We cannot agree with the argument that Merchant's was entitled to a summary judgment, as a matter of law, because of the failure of Vulcan to file a counteraffidavit within 30 days after Merchant's filed its complaint containing the verified account. Section 12-21-111 upon which Merchant's strongly relies, is merely an evidentiary rule. This rule was adequately described in Duck Brand Co. v. Douglass, 16 Ala.App. 437, 438, 78 So. 635, 636 (1918), as follows:

"This statute does not undertake to describe a cause of action, nor prescribe a defense to any action.... The effect of the statute is merely to provide a rule of evidence for the proof and denial of the correctness of an account.... The rule of evidence here laid down is cumulative and does not preclude the appellant from proving his claim otherwise.... [T]he defendant [has] the right to elect to defend as in simple account ... or to avail himself of the method of refuting appellant's claim laid down in the statute; one or both." From this record and the pleadings filed, it is apparent that the defendants disputed the claim by Merchant's.

Rule 56, A.R.Civ.P., sets forth a two-tiered standard for entering a summary judgment. The rule requires that the trial court must determine that (1) there is no genuine issue of material fact, and (2) the moving party is entitled to a judgment as a matter of law.4

Merchant's would have been entitled to a judgment only if Vulcan had offered "no other evidence" in its defense. See Alpin v. Swift Agricultural Chemicals Corp., 53 Ala.App. 409, 301 So.2d 171, 173 (1974).5 The record reflects that Vulcan did indeed offer "other evidence" in its defense when it filed affidavits in opposition to Merchant's motion for summary judgment.6 Therefore, Vulcan sustained its burden of showing that there was a genuine issue of material fact in the cause. The trial court did not err, in view of all circumstances of this case involving disputed facts and counterclaims, in conducting a trial on the issues and in denying the plaintiff's motion for summary judgment.7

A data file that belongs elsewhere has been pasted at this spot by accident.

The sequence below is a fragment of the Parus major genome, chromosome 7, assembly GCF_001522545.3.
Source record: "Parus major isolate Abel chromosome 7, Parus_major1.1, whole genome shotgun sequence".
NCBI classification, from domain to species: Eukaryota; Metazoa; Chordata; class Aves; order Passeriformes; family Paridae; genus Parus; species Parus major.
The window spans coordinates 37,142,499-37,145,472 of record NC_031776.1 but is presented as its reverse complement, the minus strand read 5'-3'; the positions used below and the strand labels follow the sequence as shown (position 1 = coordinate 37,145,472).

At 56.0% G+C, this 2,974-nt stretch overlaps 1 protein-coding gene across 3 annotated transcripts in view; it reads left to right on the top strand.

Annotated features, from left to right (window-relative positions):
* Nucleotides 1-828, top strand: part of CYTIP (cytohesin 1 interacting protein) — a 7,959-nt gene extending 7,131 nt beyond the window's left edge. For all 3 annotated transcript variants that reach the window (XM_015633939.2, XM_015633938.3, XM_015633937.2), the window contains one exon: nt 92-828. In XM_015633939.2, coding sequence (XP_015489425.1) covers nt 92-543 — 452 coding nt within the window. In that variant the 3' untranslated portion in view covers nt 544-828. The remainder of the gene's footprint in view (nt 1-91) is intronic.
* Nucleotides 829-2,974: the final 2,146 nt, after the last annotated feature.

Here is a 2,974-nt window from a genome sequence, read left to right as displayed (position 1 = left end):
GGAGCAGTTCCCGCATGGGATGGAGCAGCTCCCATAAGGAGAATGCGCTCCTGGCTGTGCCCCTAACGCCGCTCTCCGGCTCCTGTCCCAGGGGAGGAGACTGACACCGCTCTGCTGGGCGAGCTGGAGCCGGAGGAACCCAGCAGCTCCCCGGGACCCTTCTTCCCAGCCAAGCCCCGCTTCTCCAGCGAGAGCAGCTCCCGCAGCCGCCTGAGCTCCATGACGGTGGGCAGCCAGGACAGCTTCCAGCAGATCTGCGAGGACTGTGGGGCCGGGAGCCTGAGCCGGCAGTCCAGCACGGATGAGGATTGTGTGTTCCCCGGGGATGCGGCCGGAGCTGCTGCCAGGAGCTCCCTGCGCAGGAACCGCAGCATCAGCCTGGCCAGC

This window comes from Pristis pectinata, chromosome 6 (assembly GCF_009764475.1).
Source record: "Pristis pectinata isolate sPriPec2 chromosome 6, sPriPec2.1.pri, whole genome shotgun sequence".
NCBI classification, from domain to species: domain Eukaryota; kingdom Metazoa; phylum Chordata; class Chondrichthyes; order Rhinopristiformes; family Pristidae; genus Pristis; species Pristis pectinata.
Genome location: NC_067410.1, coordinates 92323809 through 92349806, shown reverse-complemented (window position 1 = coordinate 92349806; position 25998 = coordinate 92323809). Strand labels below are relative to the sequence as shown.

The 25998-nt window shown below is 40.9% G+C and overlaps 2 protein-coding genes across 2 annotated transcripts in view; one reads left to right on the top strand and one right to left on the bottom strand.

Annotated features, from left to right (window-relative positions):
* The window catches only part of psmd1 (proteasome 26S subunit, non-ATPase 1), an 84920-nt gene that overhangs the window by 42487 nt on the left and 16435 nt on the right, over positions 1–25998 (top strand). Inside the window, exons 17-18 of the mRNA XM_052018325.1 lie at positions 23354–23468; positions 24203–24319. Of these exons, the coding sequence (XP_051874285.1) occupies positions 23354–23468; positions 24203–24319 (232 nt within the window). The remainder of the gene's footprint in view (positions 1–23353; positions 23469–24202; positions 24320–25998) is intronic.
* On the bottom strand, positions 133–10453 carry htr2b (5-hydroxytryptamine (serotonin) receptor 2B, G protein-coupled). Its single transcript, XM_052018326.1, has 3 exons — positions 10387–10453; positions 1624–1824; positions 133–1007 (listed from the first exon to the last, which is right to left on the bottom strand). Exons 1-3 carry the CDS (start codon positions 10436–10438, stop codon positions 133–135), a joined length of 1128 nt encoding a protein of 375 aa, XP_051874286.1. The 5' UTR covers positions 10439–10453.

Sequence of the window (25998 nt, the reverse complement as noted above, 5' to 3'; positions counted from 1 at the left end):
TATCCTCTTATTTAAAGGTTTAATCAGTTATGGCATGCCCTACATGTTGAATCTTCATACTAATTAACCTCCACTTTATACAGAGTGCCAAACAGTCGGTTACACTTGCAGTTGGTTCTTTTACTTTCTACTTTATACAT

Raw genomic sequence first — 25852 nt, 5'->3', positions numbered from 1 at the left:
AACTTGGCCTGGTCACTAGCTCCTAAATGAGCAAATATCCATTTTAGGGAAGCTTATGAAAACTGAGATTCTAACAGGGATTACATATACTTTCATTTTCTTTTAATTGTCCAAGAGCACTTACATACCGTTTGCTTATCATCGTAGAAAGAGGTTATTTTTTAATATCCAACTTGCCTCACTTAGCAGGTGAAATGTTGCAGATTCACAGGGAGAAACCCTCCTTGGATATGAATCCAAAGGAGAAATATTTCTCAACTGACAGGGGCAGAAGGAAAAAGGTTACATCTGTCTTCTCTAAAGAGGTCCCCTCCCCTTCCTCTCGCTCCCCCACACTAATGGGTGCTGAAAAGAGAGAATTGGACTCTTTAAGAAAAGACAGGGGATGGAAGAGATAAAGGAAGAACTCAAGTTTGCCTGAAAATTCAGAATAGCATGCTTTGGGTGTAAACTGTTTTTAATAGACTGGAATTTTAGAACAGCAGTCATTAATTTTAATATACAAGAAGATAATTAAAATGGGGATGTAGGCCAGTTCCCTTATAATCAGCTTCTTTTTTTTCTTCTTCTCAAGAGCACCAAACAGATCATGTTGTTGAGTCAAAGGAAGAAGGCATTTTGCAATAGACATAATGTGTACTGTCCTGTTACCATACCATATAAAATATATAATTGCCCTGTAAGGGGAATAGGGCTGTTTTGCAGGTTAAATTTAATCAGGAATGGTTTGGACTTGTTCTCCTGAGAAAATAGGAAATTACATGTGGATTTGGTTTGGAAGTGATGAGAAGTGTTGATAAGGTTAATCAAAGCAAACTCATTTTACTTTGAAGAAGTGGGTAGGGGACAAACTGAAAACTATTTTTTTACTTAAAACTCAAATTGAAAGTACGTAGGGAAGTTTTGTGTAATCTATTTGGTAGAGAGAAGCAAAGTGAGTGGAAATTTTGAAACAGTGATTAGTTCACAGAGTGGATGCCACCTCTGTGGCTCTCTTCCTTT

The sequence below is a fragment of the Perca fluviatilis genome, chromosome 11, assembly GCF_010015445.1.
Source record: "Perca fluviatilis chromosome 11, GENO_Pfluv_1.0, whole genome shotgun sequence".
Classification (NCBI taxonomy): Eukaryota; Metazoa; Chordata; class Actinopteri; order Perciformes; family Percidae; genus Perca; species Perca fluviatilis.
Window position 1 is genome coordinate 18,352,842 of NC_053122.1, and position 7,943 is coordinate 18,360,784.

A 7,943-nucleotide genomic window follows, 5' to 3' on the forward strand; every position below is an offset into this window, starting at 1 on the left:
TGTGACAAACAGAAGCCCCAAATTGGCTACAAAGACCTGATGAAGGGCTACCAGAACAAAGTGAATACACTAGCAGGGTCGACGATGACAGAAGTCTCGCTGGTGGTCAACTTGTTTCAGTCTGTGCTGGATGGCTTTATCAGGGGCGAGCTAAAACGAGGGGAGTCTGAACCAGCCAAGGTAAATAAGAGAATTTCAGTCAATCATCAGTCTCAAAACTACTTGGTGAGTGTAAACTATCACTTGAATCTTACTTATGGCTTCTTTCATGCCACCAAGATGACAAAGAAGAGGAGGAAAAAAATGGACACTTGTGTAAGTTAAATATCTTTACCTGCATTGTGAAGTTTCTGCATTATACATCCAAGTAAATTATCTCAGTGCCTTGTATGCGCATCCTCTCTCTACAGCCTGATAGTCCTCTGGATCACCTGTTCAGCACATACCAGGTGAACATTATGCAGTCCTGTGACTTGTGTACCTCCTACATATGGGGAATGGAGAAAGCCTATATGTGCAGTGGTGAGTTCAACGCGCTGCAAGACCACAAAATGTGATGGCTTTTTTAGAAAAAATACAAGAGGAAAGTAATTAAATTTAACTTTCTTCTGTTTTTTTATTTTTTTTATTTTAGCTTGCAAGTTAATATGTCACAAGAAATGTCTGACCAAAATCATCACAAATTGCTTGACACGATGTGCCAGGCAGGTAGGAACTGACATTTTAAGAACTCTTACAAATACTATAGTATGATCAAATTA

The judgment of the trial court is hereby affirmed.




1. The affidavit provides the details for the defendants' claim regarding the one-year contract for printing services entered into between the parties and further discusses what the defendants contend was "the unilateral breach and repudiation of the contract by Merchant's, resulting in damages to Vulcan far in excess of the sum claimed by Merchant's."
2. There had been very little activity in the case from June 21, 1988, when Merchant's filed a general denial to the answer and amended counterclaim filed by the defendants. The first trial setting was for November 13, 1990.
3. Merchant's argues that several affidavits filed by Vulcan in opposition to the account are inadequate to meet the substantive requirements of § 12-21-111. This argument is moot, because this Court has determined that Vulcan filed its counteraffidavit too late to dispute the correctness of the verified account.
4. Because this action was not pending on June 11, 1987, Ala.Code 1975, § 12-21-12, mandates that the nonmovant meet its burden by "substantial evidence." Bass v. SouthTrust Bank of Baldwin County, 538 So.2d 794, 797-98 (Ala.1989).
5. Merchant's argues that because Vulcan filed its answer late, under Rule 8(d) all the allegations in the complaint were deemed admitted. We will not address this issue, because Merchant's did not raise this argument in the trial court.
6. While these affidavits were filed too late to dispute the verified account, they were sufficient to defeat the motion for summary judgment. See Welch v. Houston County Hospital Board, 502 So.2d 340 (Ala.1987) ("the content of the deposition or answers to the interrogatories must be asserted on the personal knowledge of the deponent or person giving the answers, must set forth facts that would be admissible in evidence, and must show affirmatively that the deponent or person giving the answers is competent to testify to the matters asserted"). Id. at 342. Regardless, Merchant's does not question the admissibility of the depositions for use in opposition to a motion for summary judgment.
7. Merchant's claims that the trial court erred by entering a judgment on behalf of Vulcan; however, Merchant's did not adequately address that issue in its brief. Therefore, this Court will not address that issue.


1000 Characters Remaining reserves the right to edit or remove comments but is under no obligation to do so, or to explain individual moderation decisions.

User Comments

Listed below are the cases that are cited in this Featured Case. Click the citation to see the full text of the cited case. Citations are also linked in the body of the Featured Case.

Cited Cases

  • No Cases Found

Listed below are those cases in which this Featured Case is cited. Click on the case name to see the full text of the citing case.

Citing Cases